James Cridland

Review of the Google Titan Security Key / Feitian Bluetooth/NFC 2FA Security Key

I’ve been using two-factor authentication physical keys for a long while now. They act as an extra key for your account, so you sign in with a username and password as normal, then you insert the key into your computer, and then (and only then) will your account open. It effectively shuts off your account to anyone else.

I use mine for Google, a web host, some accounting software, and more.

Google released a 2FA key with Bluetooth and NFC in it: the one on the left in the image above. Its impossible to buy in Australia for some reason, but I tracked down a Feitian equivalent (which is physically and operationally identical) on eBay. The Google product comes with a separate physical USB-A key, and I already have one of those.

(USB-A is the old, full-size USB plug we used to use, which you invariably try to plug in upside down).

Why I bought one

My current 2FA key is great, but it is a USB-A key (as almost every 2FA key on the market is). All of my devices are now USB-C, so I also have to carry around a silly dongle.

This new key is Bluetooth and NFC. So theoretically, when it asks for the key, I can just hit a button, or wave it close to a device, and it’ll let me in. Much easier!

In theory.

But don’t bother because…

The Bluetooth/NFC functionality doesn’t work, at all, on a Mac. The only way of getting it to work is to plug the thing in via a wire. The wire has a USB-A connection, so I need to carry around a silly dongle for my Mac, since it only has USB-C. Sigh.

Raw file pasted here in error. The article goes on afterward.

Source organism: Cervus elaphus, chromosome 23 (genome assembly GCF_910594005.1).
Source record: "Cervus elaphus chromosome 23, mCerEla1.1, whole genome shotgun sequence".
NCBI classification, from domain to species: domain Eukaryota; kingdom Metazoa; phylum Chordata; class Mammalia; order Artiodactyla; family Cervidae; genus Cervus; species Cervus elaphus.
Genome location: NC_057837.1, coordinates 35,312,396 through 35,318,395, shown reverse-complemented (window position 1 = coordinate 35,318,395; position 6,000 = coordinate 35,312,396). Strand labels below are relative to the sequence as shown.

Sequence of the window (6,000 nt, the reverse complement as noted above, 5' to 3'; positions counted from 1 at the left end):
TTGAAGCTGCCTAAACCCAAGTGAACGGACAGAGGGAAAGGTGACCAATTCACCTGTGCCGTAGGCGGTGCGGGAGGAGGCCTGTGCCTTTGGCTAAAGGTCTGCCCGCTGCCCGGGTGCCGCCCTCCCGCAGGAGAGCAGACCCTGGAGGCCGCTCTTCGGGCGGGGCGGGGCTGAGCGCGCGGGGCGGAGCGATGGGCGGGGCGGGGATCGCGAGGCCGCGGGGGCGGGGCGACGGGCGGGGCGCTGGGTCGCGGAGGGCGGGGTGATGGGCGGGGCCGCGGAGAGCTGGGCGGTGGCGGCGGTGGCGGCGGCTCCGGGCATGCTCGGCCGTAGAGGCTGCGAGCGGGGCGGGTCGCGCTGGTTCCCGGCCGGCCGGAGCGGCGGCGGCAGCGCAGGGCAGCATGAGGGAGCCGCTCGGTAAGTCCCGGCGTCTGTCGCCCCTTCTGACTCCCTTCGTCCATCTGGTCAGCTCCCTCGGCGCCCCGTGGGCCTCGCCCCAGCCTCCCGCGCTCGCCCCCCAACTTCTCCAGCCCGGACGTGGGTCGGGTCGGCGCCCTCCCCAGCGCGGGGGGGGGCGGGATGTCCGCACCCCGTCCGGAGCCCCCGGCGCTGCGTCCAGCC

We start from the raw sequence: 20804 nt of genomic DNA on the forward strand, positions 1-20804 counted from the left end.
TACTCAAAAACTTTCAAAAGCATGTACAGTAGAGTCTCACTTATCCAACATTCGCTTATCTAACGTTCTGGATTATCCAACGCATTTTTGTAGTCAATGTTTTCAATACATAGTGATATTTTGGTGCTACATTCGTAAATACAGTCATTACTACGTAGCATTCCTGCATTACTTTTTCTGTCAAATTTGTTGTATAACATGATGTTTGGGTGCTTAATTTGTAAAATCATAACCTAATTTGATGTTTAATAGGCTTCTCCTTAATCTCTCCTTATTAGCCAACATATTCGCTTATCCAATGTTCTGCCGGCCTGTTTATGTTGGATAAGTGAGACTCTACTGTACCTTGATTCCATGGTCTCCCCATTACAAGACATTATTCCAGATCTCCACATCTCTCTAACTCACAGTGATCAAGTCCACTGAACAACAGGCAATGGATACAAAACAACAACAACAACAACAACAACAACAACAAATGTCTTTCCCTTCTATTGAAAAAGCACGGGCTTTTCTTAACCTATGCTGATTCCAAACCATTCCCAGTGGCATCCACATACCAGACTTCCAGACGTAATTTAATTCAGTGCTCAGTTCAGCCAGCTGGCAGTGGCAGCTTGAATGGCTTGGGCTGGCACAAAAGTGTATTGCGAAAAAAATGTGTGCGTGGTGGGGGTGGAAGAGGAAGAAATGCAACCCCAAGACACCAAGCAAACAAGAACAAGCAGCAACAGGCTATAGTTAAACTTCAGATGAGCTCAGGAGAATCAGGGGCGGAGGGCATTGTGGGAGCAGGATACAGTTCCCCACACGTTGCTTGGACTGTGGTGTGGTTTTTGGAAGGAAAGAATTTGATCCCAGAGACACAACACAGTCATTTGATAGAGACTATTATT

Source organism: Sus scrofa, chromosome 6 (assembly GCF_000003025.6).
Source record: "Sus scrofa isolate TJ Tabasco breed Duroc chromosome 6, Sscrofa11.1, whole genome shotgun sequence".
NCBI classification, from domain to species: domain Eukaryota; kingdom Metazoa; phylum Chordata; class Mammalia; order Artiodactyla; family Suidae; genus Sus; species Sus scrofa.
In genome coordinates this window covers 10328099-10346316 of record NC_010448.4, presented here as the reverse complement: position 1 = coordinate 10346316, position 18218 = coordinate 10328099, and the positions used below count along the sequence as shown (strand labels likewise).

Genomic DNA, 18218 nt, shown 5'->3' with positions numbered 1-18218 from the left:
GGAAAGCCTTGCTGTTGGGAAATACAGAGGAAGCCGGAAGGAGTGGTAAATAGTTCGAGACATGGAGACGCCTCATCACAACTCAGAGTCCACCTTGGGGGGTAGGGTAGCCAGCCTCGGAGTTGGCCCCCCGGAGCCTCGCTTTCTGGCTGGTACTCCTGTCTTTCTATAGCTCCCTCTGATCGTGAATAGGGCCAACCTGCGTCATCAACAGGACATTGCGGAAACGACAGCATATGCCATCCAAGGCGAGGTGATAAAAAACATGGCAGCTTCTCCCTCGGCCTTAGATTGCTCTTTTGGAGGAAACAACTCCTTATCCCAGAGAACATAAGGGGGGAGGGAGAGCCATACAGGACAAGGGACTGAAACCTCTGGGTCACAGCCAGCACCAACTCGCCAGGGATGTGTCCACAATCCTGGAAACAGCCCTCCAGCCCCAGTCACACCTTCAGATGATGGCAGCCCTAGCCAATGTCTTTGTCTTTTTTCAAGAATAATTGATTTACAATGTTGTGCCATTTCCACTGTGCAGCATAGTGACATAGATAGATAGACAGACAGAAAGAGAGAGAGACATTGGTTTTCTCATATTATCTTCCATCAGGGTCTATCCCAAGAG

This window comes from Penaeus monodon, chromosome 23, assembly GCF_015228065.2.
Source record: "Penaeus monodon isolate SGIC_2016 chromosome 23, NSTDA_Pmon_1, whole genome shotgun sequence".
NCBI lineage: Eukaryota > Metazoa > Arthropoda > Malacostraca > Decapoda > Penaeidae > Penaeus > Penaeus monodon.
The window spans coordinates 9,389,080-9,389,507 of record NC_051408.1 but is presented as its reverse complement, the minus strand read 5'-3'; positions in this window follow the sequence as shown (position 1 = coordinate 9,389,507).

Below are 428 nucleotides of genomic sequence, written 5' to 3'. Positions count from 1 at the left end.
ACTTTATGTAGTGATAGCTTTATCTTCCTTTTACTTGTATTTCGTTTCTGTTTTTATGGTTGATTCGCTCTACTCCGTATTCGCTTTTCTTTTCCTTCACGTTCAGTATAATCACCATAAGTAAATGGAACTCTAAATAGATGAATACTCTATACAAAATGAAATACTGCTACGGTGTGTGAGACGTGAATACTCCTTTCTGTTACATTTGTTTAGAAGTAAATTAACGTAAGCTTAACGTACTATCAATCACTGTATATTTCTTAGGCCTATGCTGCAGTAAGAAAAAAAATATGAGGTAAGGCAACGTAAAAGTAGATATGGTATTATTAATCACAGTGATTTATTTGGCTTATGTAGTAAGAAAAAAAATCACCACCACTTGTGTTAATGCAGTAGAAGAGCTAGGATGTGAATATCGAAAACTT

The Bluetooth/NFC functionality didn’t work, at all, on Chrome OS. Which surprised me, given this was Google and all. The only way of getting it to work is to plug the thing in via a wire. Which has a USB-A connection, so I need to carry around a silly dongle for my Chromebook, since it only has USB-C. Sigh. (Google added support in ChromeOS 72, I gather.)

Oh, it works okay on my Pixel 3a phone. Kind of. But I’m much less likely to use this key on my phone anyway, so that’s nice, but ultimately not very useful. Google keeps you logged in on your phone; the other services don’t accept a key on mobile anyway.

And even if I did use it for my phone, I’d occasionally need to charge it, and guess what? The key itself connects with a micro USB connector. Not USB-C. And I don’t always travel with that cable.

“Well, this is pretty useless,” I thought to myself, “but Google recommend I have two keys anyway, so I can’t lock myself out. I’ll set this up as a backup and leave it somewhere safe.” So, using the USB-A cable and a silly dongle, I went to add this key to be a backup for all the 2FA services I use.

Except, no, that won’t work either: since the service I use most often, AWS, only allows one physical key per user. Not two. And they’re not alone.

In short

Got a Mac? Got anything that uses USB-C? This key is an utter waste of time.

If you asked me “should I get one?” I’d answer: no. Go and buy a USB-C key instead.

So I did.